Furthermore, representative offices are strictly limited in the
functions they can perform; expanding the role of a rep office
would require its transformation into a bank branch with all the
attendant capital and licensing requirements.

LICENSING IS LIMITED AND THE PROCESS IS OPAQUE

5. (SBU) U.S. banks report ongoing licensing issues. While
domestic commercial banks may obtain licenses with unlimited
validity, the State Bank of Vietnam (SBV) grants foreign banks
licenses for 20 to 30 years. For example, Far East National Bank
opened a branch in HCMC in 2004 with a license to operate for 20
years. In addition, banks are prohibited from providing a service
unless their license specifically permits it. Banks must apply to
amend their license or apply for a new license in order to expand
their services. For example, U.S. banks are allowed to accept USD
demand and fixed deposits from non-borrowing customers under the
terms of the BTA, but the SBV requires banks to obtain a license
to provide this service. To get around this onerous requirement,
Far East National Bank will often provide small loans to customers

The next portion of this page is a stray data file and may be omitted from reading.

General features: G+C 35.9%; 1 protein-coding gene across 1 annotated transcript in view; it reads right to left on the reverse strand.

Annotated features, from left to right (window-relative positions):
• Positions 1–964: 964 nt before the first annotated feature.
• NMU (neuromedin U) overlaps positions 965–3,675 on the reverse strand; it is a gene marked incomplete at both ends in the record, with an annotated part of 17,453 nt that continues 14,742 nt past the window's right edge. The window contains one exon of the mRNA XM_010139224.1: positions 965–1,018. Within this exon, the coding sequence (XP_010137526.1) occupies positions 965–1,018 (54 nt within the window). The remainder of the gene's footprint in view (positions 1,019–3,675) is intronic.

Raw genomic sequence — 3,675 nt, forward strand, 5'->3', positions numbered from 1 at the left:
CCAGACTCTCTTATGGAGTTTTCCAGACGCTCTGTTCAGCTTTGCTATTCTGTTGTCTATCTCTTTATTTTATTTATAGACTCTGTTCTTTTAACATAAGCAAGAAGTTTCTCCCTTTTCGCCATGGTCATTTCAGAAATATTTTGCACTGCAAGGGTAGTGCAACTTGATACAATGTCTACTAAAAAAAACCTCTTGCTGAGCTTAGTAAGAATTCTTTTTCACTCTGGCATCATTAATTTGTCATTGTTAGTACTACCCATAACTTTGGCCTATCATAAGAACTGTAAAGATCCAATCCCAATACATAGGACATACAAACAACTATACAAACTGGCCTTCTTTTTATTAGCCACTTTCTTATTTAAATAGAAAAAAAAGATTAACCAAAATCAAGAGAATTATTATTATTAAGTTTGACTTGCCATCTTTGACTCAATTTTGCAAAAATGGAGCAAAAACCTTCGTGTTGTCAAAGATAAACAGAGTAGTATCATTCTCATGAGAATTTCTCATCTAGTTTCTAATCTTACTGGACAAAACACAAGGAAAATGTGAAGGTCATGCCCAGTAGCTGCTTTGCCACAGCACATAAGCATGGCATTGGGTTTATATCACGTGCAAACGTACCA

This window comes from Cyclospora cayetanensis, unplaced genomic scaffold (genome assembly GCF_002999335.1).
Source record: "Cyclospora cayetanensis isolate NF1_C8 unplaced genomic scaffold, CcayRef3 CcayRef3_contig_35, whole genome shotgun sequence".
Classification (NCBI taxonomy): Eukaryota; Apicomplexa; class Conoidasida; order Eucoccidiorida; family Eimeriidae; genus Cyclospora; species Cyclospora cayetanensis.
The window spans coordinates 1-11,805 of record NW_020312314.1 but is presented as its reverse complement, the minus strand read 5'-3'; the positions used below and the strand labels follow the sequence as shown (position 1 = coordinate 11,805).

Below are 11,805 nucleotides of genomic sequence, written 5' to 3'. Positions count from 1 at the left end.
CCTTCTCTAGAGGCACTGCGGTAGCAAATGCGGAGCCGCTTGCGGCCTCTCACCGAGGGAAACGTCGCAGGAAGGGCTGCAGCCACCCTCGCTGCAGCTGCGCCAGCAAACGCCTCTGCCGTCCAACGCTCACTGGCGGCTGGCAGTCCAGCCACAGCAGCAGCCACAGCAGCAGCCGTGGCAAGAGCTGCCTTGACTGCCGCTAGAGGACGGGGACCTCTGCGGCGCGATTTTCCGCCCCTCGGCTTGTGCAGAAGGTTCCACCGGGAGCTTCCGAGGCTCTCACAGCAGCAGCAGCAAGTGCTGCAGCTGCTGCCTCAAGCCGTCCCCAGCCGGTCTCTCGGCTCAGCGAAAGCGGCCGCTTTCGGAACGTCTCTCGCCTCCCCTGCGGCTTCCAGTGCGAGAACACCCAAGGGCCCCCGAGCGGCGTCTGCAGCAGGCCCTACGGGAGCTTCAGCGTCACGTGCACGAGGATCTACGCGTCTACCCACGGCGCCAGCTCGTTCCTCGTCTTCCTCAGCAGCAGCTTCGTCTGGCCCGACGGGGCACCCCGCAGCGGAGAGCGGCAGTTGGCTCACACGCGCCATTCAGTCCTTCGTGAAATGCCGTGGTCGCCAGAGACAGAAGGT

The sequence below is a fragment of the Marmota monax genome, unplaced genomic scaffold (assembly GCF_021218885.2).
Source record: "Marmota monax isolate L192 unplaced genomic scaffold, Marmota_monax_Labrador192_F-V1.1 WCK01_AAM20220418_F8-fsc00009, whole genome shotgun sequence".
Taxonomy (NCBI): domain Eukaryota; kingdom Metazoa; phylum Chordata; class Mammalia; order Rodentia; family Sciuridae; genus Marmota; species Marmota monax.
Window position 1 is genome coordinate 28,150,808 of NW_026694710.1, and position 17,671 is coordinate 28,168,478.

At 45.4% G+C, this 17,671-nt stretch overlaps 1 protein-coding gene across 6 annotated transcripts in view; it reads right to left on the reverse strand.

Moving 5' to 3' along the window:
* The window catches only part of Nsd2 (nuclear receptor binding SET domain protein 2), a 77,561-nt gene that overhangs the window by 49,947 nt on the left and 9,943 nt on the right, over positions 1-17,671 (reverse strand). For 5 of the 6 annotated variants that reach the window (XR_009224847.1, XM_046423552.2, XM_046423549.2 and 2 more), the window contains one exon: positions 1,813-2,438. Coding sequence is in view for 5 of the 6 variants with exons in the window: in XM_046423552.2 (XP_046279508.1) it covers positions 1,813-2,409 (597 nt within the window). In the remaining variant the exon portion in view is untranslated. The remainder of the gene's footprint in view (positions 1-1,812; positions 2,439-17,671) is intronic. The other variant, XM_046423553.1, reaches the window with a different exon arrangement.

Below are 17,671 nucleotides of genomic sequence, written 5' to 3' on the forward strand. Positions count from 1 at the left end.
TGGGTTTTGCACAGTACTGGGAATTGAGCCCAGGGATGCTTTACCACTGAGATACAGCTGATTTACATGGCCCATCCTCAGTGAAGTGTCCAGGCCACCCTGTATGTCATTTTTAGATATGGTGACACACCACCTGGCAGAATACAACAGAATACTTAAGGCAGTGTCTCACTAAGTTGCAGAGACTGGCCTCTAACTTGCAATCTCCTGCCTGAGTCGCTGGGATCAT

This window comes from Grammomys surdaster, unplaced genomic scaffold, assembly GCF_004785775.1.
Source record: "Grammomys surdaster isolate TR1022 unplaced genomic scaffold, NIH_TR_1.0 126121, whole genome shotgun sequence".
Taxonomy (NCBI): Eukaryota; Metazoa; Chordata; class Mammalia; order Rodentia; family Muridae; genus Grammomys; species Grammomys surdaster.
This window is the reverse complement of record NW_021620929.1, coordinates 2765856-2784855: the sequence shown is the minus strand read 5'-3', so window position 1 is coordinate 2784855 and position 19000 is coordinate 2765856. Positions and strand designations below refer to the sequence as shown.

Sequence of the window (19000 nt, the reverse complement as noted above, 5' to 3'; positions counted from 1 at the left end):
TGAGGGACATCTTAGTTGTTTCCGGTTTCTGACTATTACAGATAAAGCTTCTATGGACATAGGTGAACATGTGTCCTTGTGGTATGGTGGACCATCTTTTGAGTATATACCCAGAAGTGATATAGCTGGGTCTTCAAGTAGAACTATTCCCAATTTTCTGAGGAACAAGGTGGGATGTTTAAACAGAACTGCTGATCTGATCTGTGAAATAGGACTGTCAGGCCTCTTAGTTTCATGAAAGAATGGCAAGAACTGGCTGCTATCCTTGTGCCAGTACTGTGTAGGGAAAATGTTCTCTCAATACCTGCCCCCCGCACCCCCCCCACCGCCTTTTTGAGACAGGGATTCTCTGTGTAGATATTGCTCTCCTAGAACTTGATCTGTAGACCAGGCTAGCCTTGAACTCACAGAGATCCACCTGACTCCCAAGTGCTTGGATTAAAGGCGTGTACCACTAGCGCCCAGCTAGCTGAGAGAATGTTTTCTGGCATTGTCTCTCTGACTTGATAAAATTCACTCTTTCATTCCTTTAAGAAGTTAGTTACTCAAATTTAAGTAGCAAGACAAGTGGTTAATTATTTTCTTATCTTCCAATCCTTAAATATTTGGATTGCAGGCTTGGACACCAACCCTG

so that the bank can then receive the customers' deposits.
Finally, the licensing process itself is opaque and lacks
uniformity. Citibank notes that there is no checklist to which a
bank can refer in going through the licensing process and there is
no guarantee that the GVN will issue a license, even if the
necessary requirements are met.

OTHER PROBLEMS INCLUDE LENDING LIMIS, ATM FUNCTIONS

6. (SBU) Another inequity to which U.S. banks are informally
subject are lending limits. Far East National Bank notes that
although Vietnamese law prohibits lending more than 15 percent of
the bank's capital to a single borrower, the GVN routinely waives
this rule for state-owned banks. Another potential inequity could
arise with regard to ATM functions. Baker & McKenzie notes that
U.S. banks could face difficulties in the future when they want to
make their ATMs full-service machines, to include deposits and
transfers. (NOTE: Baker & McKenzie reports that currently
virtually all ATMs in Vietnam are cash-dispensing machines only.
END NOTE.) The Vietnamese texts of the BTA and other agreements
translate "ATM" into "cash-dispensing machine." There is concern
that U.S. banks in the future may not be able to operate full-
service ATMs barring a change in this language.

COMMENT

7. (SBU) On the whole, U.S. banks are optimistic about doing
business in Vietnam. They see tremendous potential for expanding
their business and for the development of other financial
services. However, they say the GVN must address inequities and
strengthen weak legal structures. These weaknesses include
inadequately enforcing creditor claims, lack of a legal definition
of overdue debt, lack of adherence to international accounting
standards, etc. An important first step in developing Vietnam's
financial sector would be a level playing field for foreign and
domestic banks.

WINNICK